Seventy-five years is a pretty good show of longevity, and shouldn't be treated lightly. It certainly isn't being overlooked at the Blue Ridge Parkway, where two symposiums are scheduled to celebrate the beautiful ribbon of highway that runs through the Appalachian Mountains.
The first, Imagining the Blue Ridge Parkway for the 21st Century: History, Scenery, Conservation and Community, will be held at Appalachian State University, Boone, North Carolina, on April 22-24. The second will be held in Roanoke, Virginia, in the fall.
"The symposium is an opportunity for the Blue Ridge Parkway, neighbors, and visitors to take a look back at where we've come from, but even more important to think about the future. How can we make sure the Parkway stays relevant for the next 75 years?" asks Superintendent Phil Francis.
The Blue Ridge Parkway, called "America's Favorite Ride," is the most-visited national park unit in the country, attracting almost 16 million visitors in 2009. "But we've had as many as 20 million in the past," Superintendent Francis points out. "We need to reconnect with people, especially young people. because they're the future of the Parkway. We need more involvement with our partners. I'm concerned that camping is down and picnicking is declining in some areas. And we get low visitation by children."
Neva Specht, associate dean of the College of Arts and Sciences at Appalachian State University and chair of the Blue Ridge Parkway Spring symposium committee, sees the symposium as a chance to present scientific, social, and cultural research about the Parkway in a public venue. And public is the key.
"The symposium will have something for every stakeholder such as academics, elected officials, general visitors, and students. Appalachian State has been connected with the Parkway for several years. We think students are really the next stewards for the Parkway," said Dean Specht. "By hosting on the university campus, we'll attract students so they can see what the Parkway means to them. In addition to presentations, there'll be movies, displays, even a 1930s camping demonstration."
Carolyn Ward of the Blue Ridge Parkway Foundation will present her work on the TRACKS Trail for children. She describes her program as "Dora the Explorer," a cartoon character, meets geocaching. "Park use has been declining, especially for children. This presentation came out of concern about the next 75 years of stewards," she said.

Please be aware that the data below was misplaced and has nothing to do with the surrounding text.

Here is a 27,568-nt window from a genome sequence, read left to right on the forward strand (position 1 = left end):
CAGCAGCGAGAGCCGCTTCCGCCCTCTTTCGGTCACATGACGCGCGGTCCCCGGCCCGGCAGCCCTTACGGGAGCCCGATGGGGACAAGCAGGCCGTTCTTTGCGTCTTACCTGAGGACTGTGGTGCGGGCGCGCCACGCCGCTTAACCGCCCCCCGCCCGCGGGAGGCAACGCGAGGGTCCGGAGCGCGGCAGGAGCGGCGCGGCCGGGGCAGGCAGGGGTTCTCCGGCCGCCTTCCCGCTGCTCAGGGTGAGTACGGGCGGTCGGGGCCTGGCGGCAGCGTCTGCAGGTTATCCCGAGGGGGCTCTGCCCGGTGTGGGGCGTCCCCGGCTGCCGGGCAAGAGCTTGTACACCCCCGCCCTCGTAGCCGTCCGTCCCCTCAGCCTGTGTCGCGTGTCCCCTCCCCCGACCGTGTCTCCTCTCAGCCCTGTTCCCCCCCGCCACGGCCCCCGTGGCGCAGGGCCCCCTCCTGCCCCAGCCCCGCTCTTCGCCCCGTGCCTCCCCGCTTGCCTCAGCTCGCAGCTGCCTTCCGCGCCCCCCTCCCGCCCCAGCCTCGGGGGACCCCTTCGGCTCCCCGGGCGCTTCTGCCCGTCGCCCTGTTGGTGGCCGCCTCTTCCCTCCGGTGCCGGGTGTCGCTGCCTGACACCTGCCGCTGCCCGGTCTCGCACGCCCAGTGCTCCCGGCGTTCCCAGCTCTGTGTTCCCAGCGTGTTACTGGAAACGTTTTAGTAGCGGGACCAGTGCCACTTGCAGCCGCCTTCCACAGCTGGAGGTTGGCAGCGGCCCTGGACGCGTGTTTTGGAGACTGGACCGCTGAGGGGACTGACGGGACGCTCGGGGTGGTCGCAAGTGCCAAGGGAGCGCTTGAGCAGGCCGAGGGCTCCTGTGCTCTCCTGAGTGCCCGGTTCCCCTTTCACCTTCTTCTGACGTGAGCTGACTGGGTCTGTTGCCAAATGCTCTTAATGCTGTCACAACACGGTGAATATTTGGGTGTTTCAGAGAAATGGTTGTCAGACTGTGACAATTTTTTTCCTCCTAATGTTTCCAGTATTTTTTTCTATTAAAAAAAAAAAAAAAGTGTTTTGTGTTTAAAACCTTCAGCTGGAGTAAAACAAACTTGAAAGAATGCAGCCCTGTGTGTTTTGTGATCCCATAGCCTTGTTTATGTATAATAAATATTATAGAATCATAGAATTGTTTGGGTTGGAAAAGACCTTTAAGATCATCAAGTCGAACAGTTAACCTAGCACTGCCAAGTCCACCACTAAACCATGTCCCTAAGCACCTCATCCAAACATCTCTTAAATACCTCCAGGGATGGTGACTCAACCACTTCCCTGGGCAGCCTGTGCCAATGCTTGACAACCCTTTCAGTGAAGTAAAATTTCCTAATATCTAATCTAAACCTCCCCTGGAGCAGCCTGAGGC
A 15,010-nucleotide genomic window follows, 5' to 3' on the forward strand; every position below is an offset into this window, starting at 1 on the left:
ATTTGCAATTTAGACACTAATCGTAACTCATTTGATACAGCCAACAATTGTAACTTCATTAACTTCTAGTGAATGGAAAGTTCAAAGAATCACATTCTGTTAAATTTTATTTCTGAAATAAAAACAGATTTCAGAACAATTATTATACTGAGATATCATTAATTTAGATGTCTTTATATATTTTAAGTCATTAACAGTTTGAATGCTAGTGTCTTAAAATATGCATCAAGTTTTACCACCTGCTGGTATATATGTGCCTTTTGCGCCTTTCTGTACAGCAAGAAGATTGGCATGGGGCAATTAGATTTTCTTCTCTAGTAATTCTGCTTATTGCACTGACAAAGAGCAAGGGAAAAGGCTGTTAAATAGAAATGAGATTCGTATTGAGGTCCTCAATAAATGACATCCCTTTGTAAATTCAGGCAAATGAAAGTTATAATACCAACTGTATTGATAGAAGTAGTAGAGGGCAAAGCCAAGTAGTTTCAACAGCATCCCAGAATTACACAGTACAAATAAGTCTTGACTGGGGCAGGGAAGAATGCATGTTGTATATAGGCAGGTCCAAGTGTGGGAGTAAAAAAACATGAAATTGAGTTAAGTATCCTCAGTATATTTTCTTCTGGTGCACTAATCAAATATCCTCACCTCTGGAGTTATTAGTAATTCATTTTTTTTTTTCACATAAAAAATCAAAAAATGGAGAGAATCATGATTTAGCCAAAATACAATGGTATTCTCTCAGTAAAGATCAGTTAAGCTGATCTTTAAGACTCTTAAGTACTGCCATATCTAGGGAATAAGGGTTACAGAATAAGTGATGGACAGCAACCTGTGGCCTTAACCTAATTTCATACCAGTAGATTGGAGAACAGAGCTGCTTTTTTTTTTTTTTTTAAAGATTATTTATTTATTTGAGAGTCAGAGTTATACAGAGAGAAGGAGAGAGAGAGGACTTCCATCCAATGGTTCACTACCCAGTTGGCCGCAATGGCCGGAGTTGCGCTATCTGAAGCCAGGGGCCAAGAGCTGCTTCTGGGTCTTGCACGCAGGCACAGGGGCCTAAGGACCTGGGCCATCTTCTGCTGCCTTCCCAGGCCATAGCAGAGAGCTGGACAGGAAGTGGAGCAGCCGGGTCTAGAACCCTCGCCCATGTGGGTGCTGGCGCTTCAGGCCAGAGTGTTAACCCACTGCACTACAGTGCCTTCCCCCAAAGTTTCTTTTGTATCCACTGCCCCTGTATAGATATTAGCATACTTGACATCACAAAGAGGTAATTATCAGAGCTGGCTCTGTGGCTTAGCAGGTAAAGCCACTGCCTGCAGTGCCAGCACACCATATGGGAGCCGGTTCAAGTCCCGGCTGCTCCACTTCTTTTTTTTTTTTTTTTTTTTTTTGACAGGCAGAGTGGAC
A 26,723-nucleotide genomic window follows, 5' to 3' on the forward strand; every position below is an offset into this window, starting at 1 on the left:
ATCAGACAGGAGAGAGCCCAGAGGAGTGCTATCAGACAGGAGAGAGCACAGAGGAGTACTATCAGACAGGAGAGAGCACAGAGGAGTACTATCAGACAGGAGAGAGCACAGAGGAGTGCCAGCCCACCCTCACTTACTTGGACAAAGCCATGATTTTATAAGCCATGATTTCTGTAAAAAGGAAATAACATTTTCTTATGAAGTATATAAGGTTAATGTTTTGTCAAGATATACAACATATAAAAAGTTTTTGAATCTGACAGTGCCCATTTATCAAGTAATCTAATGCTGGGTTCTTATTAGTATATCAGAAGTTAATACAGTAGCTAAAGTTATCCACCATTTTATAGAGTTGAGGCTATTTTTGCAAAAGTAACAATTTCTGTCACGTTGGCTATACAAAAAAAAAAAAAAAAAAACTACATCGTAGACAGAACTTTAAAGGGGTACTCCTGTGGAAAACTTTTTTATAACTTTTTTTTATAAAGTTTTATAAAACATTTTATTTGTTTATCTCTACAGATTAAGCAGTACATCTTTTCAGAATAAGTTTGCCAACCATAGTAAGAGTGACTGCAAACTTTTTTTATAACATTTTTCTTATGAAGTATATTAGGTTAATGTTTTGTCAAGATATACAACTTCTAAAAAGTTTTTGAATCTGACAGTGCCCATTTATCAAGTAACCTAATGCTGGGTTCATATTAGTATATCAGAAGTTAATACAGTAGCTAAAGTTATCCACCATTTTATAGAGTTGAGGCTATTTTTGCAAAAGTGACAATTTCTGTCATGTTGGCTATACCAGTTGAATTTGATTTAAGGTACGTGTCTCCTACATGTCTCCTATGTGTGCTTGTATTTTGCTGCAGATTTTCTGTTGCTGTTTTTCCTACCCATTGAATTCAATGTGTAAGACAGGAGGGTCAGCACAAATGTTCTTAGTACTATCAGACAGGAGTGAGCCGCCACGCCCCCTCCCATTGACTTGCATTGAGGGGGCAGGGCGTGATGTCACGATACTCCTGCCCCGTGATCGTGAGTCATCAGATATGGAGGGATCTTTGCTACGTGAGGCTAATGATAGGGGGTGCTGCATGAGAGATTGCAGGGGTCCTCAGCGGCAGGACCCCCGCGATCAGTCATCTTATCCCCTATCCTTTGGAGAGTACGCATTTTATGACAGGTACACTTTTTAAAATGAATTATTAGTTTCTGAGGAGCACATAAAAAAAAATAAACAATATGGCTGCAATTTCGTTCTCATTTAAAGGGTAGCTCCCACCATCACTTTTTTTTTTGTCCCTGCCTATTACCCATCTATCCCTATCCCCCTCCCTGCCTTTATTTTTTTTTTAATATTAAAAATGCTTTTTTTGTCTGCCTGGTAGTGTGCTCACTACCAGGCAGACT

Also appearing at the symposium will be Philip E. Coyle, a professor of anthropology and sociology at Western Carolina University who studies the "missing voices" on the Parkway. His research shows that "all of the famous Parkway sites were fabricated, including Humpback Rocks Pioneer Farm group, the landscaping at Peaks of Otter, Mabry Mill, and basically every cultural or historical structure on the Parkway." Professor Coyle refers to Anne Whisnant's research on Peaks of Otter in her book, Super-Scenic Motorway: A Blue Ridge Parkway History.
According to Professor Coyle, "two good examples of ignored sites are the Saunders Cabin at Peaks of Otter and the Pine Spur Cemetery near Floyd, Virginia. Both are African-American associated cultural resources. Places that were destroyed by the National Park Service are almost too numerous to mention, as in most parks, but certainly include the home of Cherokee elder Jerry Wolfe."
One large group of stakeholders left out of the symposium, are hikers. There's no mention of the Mountains-to-Sea Trail, a trail that weaves in and out of Blue Ridge Parkway land in North Carolina from the time it leaves Great Smoky Mountains National Park until Stone Mountain State Park, over 300 miles later. When asked about this omission, Dean Specht said that when the call for papers was sent out no hiking-related speakers responded. They have a chance to rectify this omission at the fall symposium by acknowledging the Appalachian National Scenic Trail through Virginia.
For Superintendent Francis, it's all about stewardship, going back to the original mission of the National Park Service to preserve and protect the natural and cultural resources. He emphasizes that "how we protect the resources is not only the responsibility of the staff. We share that responsibility with the public."